MELISSA BLOCK, HOST:
A machine with superhuman intelligence is a staple of science-fiction, but what about a machine with just ordinary human intelligence, a machine that's so humanlike in its behavior that you can't tell if it's a computer acting like a human or real human? As part of his project Joe's Big Idea, NPR's Joe Palca has this story about a competition to build that kind of machine.
JOE PALCA, BYLINE: This competition isn't one where you test a computer to see if it can beat a human at something like chess or poker or "Jeopardy!" No, this competition is for a program that can pass what's called the Turing Test, named for the British computer scientist Alan Turing, who first proposed it.
DAN ROCKMORE: The Turing test is the one in which you actually try to be human, try to appear to be human.
PALCA: Dan Rockmore is a computer scientist at Dartmouth College. He says to pass the Turing Test, you have to make a program that does something a human might do in a way that's indistinguishable from what a human would produce. And he says creating such a program doesn't just involve writing clever computer code, it involves picking apart human behavior so understand its essence.
ROCKMORE: It might actually tell you a lot more about what it's like to be human than it is about what it's like to be a machine trying to be a human.
PALCA: Rockmore has picked three quintessentially human activities and created three different categories for the competition.
ROCKMORE: One called Digilit.
PALCA: In Digilit, the goal is to write a computer program that can write a short story. The second...
ROCKMORE: A competition called Poetix.
PALCA: In Poetix, the challenge is to generate a sonnet. The third competition involves music and is called AlgoRhythms. Get it? That's a computer science pun. Anyway, AlgoRhythms...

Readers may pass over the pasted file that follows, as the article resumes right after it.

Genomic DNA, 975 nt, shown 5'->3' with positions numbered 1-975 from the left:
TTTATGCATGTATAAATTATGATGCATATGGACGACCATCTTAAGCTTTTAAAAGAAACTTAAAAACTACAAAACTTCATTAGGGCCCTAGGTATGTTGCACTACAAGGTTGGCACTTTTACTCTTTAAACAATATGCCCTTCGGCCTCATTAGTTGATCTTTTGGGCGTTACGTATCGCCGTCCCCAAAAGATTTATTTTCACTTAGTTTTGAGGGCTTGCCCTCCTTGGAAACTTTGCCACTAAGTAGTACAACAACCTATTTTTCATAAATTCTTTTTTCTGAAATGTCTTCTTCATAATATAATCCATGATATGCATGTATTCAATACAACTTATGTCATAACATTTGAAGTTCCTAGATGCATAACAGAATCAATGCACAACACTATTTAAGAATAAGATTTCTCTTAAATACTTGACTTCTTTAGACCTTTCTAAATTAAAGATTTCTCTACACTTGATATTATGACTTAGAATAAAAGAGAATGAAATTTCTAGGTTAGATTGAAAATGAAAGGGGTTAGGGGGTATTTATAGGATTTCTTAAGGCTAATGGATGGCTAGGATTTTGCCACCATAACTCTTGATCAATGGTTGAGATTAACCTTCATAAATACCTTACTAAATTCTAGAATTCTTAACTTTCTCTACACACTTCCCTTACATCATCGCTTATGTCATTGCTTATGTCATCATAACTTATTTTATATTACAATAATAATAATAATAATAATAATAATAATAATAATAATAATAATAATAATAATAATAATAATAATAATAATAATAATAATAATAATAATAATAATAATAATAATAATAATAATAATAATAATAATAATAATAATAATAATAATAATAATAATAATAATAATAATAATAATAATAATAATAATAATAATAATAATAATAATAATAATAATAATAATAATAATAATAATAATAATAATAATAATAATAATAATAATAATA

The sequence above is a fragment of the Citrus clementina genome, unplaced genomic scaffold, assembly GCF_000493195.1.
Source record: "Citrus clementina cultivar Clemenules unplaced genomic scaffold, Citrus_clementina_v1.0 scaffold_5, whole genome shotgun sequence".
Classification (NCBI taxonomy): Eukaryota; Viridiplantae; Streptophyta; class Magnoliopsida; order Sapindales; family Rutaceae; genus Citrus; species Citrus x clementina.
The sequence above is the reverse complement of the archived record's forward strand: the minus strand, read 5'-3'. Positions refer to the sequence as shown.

ROCKMORE: In which a machine acts like a dance floor DJ and mixes music in such a way to get an audience cranked-up and happy on the dance floor in a way that a good DJ might.
PALCA: Again, these are not supposed to be programs that just string together top of the charts hits or can understand syntax and grammar and regurgitate something that follows the rules. They're intended to really capture what human beings bring to prose and poetry and music - why these activities form what's called the humanities. Rockmore says a winning computer program doesn't necessarily have to create a sonnet worthy of Shakespeare or a story that could've been written by Alice Walker.
ROCKMORE: I'm hoping a machine can generate an average short story. I'm not looking for experimental short fiction, and similarly, for a sonnet, I wouldn't be looking for a random collection of things that had the right meter and the right rhyme scheme, which from some postmodern point of view might appear to be a great sonnet.
PALCA: And although these Turing Tests really are about computer science, Rockmore admits there's a hidden agenda in this competition.
ROCKMORE: Maybe people who've never, ever thought about a sonnet, never, ever thought about actually writing a short story, might begin to think hard about those kinds of crafts.
PALCA: It was very devious - you're trying to sneak in art under the guise of science.
ROCKMORE: You know, I'm - I always feel like I was a humanities guy who made a wrong turn, but here I am, and clawing my way back little bit by little bit.
PALCA: People planning to enter the competition to write software that can pass the Turing Test have until March of next year to get their submissions in. There's a link on the NPR website that will provide all the relevant details. And next spring, when the submissions are in, we'll post on the Internet the top stories and poems and dance tapes created by the computers so you can judge for yourself whether you can tell them apart from something that's genuinely human made. We'll see just how good a job these programmers do in capturing the essence of humanness in a machine. Joe Palca, NPR News.
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